No solicitations, spamming or advertisements are allowed. Readers may post links to other informational websites that are relevant to the topic at hand, but please do not link to objectionable material.
 
We may remove messages that are unrelated to the topic, encourage illegal activity, use all capital letters or are unreadable.
 

Messages that are flagged by readers as objectionable will be reviewed and may or may not be removed. Please do not flag a post simply because you disagree with it.

Sponsored by

facebook - twitter on Facebook & Twitter

Indiana State Bar Association

Indianapolis Bar Association

Evansville Bar Association

Allen County Bar Association

Indiana Lawyer on Facebook

facebook
ADVERTISEMENT
Subscribe to Indiana Lawyer
  1. The sad thing is that no fish were thrown overboard The "greenhorn" who had never fished before those 5 days was interrogated for over 4 hours by 5 officers until his statement was illicited, "I don't want to go to prison....." The truth is that these fish were measured frozen off shore and thawed on shore. The FWC (state) officer did not know fish shrink, so the only reason that these fish could be bigger was a swap. There is no difference between a 19 1/2 fish or 19 3/4 fish, short fish is short fish, the ticket was written. In addition the FWC officer testified at trial, he does not measure fish in accordance with federal law. There was a document prepared by the FWC expert that said yes, fish shrink and if these had been measured correctly they averaged over 20 inches (offshore frozen). This was a smoke and mirror prosecution.

  2. I love this, Dave! Many congrats to you! We've come a long way from studying for the bar together! :)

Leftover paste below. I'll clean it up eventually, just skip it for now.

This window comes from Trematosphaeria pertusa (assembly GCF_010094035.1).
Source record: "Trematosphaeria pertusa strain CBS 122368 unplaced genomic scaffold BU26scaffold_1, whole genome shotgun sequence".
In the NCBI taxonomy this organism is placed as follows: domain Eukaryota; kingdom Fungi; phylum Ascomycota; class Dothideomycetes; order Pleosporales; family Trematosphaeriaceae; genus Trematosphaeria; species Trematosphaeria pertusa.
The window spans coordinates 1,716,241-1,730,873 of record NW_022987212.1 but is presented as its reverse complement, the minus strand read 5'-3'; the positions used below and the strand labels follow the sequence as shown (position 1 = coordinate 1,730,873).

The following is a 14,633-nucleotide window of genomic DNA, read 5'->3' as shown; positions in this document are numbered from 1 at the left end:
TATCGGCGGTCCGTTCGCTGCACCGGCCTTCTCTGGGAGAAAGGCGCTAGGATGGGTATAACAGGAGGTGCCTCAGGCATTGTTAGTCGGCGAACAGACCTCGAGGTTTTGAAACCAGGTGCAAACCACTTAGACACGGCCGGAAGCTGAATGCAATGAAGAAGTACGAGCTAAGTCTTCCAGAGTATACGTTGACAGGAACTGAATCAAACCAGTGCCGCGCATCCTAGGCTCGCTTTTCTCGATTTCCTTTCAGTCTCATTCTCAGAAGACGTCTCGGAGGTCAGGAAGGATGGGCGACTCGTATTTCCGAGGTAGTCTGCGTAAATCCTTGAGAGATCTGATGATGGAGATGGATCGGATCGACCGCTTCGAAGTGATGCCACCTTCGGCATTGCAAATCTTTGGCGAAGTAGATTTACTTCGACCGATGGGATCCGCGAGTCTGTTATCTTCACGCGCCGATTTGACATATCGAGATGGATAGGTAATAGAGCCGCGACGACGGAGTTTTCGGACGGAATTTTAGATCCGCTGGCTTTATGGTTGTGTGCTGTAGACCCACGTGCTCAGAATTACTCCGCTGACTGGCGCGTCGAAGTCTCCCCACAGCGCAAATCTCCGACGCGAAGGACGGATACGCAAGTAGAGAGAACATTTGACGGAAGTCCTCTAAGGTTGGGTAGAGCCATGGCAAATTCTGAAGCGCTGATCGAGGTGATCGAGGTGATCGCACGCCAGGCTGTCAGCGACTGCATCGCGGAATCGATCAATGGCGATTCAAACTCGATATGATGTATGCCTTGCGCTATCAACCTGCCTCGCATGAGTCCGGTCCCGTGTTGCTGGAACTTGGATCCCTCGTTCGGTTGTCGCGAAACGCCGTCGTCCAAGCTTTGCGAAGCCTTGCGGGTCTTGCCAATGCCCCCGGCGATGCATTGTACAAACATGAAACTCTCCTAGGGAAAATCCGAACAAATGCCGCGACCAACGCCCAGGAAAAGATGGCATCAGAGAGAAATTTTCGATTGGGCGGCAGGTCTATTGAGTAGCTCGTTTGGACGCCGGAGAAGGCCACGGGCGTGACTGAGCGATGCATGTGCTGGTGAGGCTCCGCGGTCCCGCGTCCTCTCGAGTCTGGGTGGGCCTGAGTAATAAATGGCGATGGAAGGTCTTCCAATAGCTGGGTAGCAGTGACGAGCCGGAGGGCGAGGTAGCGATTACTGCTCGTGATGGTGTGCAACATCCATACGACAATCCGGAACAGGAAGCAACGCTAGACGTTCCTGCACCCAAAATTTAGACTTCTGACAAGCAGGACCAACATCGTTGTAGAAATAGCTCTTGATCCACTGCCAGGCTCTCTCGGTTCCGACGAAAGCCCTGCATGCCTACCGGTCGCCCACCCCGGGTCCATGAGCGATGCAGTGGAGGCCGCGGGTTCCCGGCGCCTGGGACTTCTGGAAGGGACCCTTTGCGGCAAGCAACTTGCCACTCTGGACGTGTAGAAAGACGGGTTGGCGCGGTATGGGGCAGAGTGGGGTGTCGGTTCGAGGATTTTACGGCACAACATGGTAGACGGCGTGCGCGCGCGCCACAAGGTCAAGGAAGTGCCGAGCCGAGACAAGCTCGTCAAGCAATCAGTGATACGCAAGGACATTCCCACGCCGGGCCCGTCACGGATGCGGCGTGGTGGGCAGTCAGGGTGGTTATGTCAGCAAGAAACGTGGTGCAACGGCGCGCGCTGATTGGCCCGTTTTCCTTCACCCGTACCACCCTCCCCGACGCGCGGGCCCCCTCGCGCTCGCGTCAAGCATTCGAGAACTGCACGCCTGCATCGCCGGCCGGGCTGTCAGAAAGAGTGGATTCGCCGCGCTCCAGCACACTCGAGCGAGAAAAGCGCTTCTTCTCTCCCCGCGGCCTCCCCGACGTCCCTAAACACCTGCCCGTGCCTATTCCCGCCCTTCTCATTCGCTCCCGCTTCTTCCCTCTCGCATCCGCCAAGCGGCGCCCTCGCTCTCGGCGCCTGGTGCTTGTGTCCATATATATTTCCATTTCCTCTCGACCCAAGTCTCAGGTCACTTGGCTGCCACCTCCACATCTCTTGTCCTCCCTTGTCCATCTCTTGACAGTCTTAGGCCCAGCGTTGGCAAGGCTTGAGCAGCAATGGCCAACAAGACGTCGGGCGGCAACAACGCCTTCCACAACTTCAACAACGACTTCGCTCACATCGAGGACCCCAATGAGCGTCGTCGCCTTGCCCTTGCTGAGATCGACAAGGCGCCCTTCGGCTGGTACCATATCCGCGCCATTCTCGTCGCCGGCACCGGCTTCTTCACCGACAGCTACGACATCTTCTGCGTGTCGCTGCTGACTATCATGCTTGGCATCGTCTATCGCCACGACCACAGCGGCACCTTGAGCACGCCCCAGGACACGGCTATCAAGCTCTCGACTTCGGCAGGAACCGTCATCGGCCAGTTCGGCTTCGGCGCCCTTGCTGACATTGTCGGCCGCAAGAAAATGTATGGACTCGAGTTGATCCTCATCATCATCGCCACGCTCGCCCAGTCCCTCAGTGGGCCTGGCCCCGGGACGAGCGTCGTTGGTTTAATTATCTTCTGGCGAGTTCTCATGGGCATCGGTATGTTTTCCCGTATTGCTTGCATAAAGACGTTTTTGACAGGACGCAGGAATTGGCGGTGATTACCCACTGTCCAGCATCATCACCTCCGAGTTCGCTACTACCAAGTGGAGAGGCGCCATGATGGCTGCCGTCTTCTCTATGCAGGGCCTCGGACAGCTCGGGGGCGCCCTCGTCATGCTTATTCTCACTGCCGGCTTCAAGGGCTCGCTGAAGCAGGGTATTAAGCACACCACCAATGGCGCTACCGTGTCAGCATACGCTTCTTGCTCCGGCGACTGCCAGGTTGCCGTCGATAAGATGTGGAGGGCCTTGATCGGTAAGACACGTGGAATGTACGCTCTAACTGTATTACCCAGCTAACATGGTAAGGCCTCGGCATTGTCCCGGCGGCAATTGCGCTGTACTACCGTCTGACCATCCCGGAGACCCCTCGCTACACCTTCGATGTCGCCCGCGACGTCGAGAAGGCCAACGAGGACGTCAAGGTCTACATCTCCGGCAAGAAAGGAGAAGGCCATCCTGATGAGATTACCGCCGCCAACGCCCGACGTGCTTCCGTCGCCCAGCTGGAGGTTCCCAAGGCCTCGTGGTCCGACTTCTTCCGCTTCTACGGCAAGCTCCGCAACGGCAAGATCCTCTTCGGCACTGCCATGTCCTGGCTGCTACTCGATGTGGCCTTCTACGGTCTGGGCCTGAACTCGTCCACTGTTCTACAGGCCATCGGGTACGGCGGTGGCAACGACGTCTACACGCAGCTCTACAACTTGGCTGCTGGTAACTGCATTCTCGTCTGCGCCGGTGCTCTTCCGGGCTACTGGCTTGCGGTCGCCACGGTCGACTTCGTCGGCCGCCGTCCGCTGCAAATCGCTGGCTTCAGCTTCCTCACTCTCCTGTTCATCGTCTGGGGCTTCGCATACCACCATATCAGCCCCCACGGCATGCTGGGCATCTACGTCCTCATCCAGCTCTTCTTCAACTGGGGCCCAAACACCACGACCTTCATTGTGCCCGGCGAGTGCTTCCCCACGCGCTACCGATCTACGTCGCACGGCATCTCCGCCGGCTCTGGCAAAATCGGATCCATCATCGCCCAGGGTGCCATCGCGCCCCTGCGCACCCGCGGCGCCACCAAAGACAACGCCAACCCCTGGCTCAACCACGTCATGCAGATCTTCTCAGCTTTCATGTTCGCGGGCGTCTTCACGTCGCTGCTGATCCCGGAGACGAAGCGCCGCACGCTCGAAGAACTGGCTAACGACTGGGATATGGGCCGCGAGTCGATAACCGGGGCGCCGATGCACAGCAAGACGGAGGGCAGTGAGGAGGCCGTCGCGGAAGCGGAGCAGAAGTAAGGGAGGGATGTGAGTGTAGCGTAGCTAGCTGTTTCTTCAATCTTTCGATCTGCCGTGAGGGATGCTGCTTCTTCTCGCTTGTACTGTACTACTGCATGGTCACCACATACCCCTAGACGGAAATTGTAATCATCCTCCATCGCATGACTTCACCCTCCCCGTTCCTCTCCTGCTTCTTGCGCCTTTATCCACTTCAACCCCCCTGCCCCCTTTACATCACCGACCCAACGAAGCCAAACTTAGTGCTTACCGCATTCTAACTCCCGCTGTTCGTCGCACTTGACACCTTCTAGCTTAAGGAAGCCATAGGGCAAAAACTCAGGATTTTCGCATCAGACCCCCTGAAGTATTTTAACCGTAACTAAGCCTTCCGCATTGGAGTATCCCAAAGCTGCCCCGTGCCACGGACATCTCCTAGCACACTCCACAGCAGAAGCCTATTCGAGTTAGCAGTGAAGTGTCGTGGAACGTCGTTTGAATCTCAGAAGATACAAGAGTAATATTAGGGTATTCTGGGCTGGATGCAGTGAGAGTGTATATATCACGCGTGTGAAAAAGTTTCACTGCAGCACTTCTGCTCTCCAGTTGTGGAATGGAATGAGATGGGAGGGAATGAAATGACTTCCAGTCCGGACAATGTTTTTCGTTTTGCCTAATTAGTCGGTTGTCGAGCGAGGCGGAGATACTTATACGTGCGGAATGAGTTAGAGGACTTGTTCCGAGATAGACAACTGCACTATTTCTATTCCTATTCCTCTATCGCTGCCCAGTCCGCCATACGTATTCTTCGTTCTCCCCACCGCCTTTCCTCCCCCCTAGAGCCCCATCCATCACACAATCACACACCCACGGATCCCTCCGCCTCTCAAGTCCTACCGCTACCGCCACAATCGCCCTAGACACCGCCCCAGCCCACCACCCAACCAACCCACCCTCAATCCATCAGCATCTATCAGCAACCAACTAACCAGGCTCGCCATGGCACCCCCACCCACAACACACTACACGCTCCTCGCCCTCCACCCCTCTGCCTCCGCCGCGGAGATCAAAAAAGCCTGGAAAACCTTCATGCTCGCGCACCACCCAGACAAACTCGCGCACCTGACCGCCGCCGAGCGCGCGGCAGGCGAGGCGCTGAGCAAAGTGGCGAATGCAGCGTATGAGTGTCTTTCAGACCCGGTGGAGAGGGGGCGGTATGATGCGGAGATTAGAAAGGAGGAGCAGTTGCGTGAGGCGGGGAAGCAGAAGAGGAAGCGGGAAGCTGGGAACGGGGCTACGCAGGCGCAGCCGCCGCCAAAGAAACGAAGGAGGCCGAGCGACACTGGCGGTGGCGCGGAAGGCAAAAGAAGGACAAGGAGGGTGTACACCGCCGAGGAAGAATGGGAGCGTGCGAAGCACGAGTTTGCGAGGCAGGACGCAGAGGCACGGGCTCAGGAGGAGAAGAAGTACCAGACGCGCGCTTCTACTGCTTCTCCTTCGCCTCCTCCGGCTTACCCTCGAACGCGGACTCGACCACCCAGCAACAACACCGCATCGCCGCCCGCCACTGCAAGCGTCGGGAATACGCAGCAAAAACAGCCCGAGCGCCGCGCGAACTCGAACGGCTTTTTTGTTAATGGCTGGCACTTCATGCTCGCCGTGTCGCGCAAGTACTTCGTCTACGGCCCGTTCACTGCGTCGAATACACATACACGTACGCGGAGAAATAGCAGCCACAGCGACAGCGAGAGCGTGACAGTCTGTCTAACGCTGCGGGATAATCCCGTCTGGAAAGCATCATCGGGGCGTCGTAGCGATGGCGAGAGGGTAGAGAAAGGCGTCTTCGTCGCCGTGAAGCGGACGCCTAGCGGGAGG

3. This outbreak illustrates the absurdity of the extreme positions taken by today's liberalism, specifically individualism and the modern cult of endless personal "freedom." Ebola reminds us that at some point the person's own "freedom" to do this and that comes into contact with the needs of the common good and "freedom" must be curtailed. This is not rocket science, except, today there is nonstop propaganda elevating individual preferences over the common good, so some pundits have a hard time fathoming the obvious necessity of quarantine in some situations....or even NATIONAL BORDERS...propagandists have also amazingly used this as another chance to accuse Western nations of "racism" which is preposterous and offensive. So one the one hand the idolatry of individualism has to stop and on the other hand facts people don't like that intersect with race-- remain facts nonetheless. People who respond to facts over propaganda do better in the long run. We call it Truth. Sometimes it seems hard to find.

  4. It would be hard not to feel the Kramers' anguish. But Catholic Charities, by definition, performed due diligence and held to the statutory standard of care. No good can come from punishing them for doing their duty. Should Indiana wish to change its laws regarding adoption agreements and or putative fathers, the place for that is the legislature and can only apply to future cases. We do not apply new laws to past actions, as the Kramers seem intent on doing, to no helpful end.

  5. I am saddened to hear about the loss of Zeff Weiss. He was an outstanding member of the Indianapolis legal community. My thoughts are with his family.

ADVERTISEMENT